Photo by Guy Crowder | Tom & Ethel Bradley Center

Muhammad Ali and Stokely Carmichael, Los Angeles, 1973. 

The images in the new exhibition at the San Diego Museum of Art offer insight into the lives of African Americans living in Southern California during the second half of the 20th century.

Some of the photographs capture the tenacity and determination of those championing civil rights, while others offer a glimpse of daily life in the community. All the photos in the exhibition, “Black Life: Images of Resistance and Resilience in Southern California,” come from the collections of California State University, Northridge’s Tom & Ethel Bradley Center, as part of its effort to preserve and disseminate the visual history of the people of Los Angeles, California and the nation.

The exhibition, which opens Aug. 24, is a collaboration between Keith Rice, a historian and archivist with the Bradley Center, and Gaidi Finnie, guest curator of the San Diego African American Museum of Fine Arts. It features the work of photographers Charles Williams, Harry Adams and Guy Crowder.

“Employing their distinct visual approaches, the photographers provide an unobstructed view into the lives of African Americans in Southern California,” Rice said. “Not only do the photographers capture the drama and aftermath of significant events in Southern California history, but also political campaigns, voter registration drives, civil rights protests, celebrations and parades. Mostly excluded from the mainstream press at the time, images in this exhibition provide a small peek into the community’s post World War II years, as seen through the lenses of these gifted photographers.”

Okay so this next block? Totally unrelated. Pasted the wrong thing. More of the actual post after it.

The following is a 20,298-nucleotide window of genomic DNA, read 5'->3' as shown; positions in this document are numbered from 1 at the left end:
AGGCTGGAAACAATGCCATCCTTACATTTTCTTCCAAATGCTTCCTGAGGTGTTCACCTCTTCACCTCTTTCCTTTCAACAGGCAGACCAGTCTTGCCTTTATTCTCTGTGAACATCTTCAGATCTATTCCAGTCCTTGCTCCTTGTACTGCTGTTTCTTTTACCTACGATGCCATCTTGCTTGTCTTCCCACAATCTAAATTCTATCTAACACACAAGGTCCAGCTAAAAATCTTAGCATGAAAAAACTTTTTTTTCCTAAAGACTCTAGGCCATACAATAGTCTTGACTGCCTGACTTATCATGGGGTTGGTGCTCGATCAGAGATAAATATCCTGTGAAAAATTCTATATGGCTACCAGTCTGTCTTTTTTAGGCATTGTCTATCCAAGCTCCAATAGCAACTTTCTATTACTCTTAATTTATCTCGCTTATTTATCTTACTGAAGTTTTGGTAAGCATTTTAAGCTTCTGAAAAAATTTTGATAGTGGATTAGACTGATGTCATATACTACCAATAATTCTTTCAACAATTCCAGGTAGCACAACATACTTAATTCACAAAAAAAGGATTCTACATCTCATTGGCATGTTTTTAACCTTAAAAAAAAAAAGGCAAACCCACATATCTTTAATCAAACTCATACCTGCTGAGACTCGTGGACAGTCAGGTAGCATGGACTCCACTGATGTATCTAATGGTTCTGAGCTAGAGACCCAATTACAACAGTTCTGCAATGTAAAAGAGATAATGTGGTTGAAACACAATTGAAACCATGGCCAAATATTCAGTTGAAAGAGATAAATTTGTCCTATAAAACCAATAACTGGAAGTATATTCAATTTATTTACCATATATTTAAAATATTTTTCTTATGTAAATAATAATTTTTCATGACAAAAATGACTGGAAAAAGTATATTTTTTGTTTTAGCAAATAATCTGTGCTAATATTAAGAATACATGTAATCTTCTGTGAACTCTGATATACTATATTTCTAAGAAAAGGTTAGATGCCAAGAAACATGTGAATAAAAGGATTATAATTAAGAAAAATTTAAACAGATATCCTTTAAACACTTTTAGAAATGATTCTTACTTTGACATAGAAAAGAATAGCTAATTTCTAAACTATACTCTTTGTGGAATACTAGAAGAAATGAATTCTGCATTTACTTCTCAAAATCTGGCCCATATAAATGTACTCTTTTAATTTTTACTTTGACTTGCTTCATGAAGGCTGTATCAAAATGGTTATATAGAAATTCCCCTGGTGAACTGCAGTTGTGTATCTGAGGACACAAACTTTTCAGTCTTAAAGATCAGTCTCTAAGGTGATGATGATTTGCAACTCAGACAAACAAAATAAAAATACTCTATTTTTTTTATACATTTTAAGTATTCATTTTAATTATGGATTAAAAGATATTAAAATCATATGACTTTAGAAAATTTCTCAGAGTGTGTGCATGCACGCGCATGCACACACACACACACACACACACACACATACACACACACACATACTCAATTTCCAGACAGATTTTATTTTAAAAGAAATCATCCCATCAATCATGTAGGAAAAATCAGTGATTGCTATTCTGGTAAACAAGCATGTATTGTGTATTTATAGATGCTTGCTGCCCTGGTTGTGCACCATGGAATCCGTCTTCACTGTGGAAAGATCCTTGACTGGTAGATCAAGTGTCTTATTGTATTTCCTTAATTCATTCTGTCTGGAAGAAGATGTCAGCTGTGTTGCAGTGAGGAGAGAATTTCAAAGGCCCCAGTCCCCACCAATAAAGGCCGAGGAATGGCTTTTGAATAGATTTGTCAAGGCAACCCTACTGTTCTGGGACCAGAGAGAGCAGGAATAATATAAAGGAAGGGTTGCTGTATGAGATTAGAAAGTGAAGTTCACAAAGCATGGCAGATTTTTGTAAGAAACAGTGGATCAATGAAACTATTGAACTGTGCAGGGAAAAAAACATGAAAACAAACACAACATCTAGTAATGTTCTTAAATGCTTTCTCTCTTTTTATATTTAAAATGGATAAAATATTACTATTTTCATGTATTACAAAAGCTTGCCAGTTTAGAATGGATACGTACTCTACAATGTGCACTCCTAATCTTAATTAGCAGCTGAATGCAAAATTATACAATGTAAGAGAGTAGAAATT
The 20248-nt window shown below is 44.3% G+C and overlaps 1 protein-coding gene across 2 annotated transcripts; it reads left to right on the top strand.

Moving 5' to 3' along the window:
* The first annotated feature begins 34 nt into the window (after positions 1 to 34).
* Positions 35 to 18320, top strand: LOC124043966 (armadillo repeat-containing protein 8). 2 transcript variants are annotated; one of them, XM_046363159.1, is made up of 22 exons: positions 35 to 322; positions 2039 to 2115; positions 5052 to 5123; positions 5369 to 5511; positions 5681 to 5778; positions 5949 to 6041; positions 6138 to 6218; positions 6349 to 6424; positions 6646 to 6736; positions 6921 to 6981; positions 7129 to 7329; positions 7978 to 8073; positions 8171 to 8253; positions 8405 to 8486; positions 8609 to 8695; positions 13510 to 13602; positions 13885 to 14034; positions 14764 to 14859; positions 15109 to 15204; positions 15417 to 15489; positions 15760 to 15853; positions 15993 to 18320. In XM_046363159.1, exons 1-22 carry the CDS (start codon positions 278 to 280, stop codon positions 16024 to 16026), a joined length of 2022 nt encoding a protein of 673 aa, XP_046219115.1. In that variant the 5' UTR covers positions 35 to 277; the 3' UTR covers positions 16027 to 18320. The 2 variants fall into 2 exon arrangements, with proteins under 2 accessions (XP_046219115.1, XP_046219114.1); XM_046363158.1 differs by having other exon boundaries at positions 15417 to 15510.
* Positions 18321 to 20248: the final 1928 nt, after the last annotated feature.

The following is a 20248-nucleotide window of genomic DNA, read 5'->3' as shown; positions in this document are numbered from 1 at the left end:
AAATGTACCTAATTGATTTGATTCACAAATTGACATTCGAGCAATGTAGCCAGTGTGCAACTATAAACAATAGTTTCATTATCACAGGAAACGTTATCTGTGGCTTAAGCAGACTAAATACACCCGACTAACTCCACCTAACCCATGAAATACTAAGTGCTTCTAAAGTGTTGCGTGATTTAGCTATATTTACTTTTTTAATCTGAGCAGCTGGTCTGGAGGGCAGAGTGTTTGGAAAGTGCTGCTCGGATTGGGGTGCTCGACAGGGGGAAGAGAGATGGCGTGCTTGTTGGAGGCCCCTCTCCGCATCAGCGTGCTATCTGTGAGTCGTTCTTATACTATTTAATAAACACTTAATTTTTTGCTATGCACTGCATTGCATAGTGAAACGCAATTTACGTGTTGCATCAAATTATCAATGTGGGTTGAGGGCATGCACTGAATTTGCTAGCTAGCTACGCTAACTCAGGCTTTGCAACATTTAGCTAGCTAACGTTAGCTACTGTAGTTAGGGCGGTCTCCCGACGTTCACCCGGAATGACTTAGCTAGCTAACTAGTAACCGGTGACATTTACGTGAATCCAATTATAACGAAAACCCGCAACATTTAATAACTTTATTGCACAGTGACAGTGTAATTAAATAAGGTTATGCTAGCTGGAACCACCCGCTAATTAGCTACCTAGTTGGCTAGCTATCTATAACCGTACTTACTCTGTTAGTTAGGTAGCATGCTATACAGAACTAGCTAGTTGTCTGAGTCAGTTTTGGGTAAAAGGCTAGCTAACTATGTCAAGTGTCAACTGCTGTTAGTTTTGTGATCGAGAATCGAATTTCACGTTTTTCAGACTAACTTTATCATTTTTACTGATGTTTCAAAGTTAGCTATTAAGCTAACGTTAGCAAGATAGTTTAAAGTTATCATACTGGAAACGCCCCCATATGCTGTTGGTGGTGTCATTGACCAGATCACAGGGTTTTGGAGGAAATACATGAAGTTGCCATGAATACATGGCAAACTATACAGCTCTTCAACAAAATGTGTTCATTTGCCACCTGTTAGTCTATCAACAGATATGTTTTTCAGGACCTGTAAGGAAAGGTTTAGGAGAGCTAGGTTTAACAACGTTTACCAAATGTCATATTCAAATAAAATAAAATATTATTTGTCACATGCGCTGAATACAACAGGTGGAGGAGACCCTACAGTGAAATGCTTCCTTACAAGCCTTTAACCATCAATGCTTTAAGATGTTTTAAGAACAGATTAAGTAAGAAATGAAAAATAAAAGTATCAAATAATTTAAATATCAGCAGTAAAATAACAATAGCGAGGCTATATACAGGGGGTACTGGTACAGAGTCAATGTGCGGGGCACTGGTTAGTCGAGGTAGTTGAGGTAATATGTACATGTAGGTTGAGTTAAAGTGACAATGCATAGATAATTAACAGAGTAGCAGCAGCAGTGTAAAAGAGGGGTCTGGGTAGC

Rice noted that that second half of the 20th century — the period captured by Williams,  Adams and Crowder — was a critical time in the history of race relations in the United States. In addition to local and national civil rights leaders, the photographers’ subjects included politicians, activists, entertainers, athletes and religious leaders.

The photographers’ images highlight the cultural and social legacies of the great migration of more than five million people of African descent from the southern United States to the North, Northwest and West, Rice said.

The exhibition runs to Dec. 1 at the San Diego Museum of Art, 1450 El Prado in Balboa Park. An opening reception is scheduled to take place from 4 to 8 p.m. on Friday, Aug. 30.

Thanks to a grant from the National Endowment for the Humanities, CSUN’s Tom & Ethel Bradley Center has digitized 19,000 photographic images in the collections of Charles Williams, Harry Adams and Guy Crowder. These photographs are viewable at the Bradley Center/Oviatt Library’s digital collection site at

The mission of the Tom & Ethel Bradley Center is to collect, preserve and disseminate the visual history of Southern California with an emphasis on ethnic minority communities and photographers. Oral histories, manuscripts and other ephemeral materials support the photographic collection.

The center was established at CSUN in 1981 by journalism professor Kent Kirkton as the Center for Photojournalism and Visual History. In 2008, as its mission and participation broadened, it was renamed the Institute for Arts & Media. After entering into a partnership with the Tom & Ethel Bradley Foundation in 2013, it was renamed as the Tom & Ethel Bradley Center, which presently holds about one million images. Many of the images were produced by African-American freelance and independent photographers in the African-American communities in and near Los Angeles.

Other noteworthy collections held by the center include images by the photographer John Kouns, who spent years documenting two of the most important social movements of the 1960s and 1970s in America, the civil rights struggle in the South and the workers’ and civil rights struggle of the United Farm Workers Union in California; Emmon Clarke, a volunteer photographer for César Chávez and the United Farmworkers during the formative period of the union; and photographer Herb Carleton, who spent his career at the Los Angeles Daily News, starting at the paper when it was known as the Valley News and Green Sheet.

For more information about CSUN’s Tom & Ethel Bradley Center, visit its website at call the center at (818) 677-3037.